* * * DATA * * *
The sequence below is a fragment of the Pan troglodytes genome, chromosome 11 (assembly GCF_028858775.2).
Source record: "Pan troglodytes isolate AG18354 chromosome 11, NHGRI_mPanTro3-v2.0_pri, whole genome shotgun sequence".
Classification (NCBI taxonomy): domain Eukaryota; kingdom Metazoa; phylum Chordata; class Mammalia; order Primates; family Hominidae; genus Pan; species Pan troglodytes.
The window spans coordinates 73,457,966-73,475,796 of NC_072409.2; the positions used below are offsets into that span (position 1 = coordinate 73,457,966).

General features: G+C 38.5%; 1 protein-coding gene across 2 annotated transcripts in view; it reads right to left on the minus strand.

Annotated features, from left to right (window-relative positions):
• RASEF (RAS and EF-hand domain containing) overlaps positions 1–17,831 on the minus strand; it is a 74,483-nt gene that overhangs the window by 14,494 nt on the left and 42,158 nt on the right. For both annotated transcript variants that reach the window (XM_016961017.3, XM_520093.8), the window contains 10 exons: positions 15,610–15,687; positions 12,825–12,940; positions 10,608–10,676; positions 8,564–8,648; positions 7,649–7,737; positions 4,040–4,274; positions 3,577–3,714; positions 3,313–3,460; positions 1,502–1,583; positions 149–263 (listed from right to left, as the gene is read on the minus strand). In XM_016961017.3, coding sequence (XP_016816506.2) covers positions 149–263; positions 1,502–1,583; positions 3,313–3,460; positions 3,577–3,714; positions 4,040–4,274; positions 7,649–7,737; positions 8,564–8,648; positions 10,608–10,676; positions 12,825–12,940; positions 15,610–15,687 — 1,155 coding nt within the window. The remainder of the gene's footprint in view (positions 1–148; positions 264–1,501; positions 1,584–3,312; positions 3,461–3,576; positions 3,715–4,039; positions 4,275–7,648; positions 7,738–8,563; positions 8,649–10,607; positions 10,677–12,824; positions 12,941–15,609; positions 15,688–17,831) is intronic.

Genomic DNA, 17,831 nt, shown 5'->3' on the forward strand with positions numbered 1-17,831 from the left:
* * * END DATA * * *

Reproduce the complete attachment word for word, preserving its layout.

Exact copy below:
The sequence below is a fragment of the Pan troglodytes genome, chromosome 11 (assembly GCF_028858775.2).
Source record: "Pan troglodytes isolate AG18354 chromosome 11, NHGRI_mPanTro3-v2.0_pri, whole genome shotgun sequence".
Classification (NCBI taxonomy): domain Eukaryota; kingdom Metazoa; phylum Chordata; class Mammalia; order Primates; family Hominidae; genus Pan; species Pan troglodytes.
The window spans coordinates 73,457,966-73,475,796 of NC_072409.2; the positions used below are offsets into that span (position 1 = coordinate 73,457,966).

General features: G+C 38.5%; 1 protein-coding gene across 2 annotated transcripts in view; it reads right to left on the minus strand.

Annotated features, from left to right (window-relative positions):
• RASEF (RAS and EF-hand domain containing) overlaps positions 1–17,831 on the minus strand; it is a 74,483-nt gene that overhangs the window by 14,494 nt on the left and 42,158 nt on the right. For both annotated transcript variants that reach the window (XM_016961017.3, XM_520093.8), the window contains 10 exons: positions 15,610–15,687; positions 12,825–12,940; positions 10,608–10,676; positions 8,564–8,648; positions 7,649–7,737; positions 4,040–4,274; positions 3,577–3,714; positions 3,313–3,460; positions 1,502–1,583; positions 149–263 (listed from right to left, as the gene is read on the minus strand). In XM_016961017.3, coding sequence (XP_016816506.2) covers positions 149–263; positions 1,502–1,583; positions 3,313–3,460; positions 3,577–3,714; positions 4,040–4,274; positions 7,649–7,737; positions 8,564–8,648; positions 10,608–10,676; positions 12,825–12,940; positions 15,610–15,687 — 1,155 coding nt within the window. The remainder of the gene's footprint in view (positions 1–148; positions 264–1,501; positions 1,584–3,312; positions 3,461–3,576; positions 3,715–4,039; positions 4,275–7,648; positions 7,738–8,563; positions 8,649–10,607; positions 10,677–12,824; positions 12,941–15,609; positions 15,688–17,831) is intronic.

Genomic DNA, 17,831 nt, shown 5'->3' on the forward strand with positions numbered 1-17,831 from the left: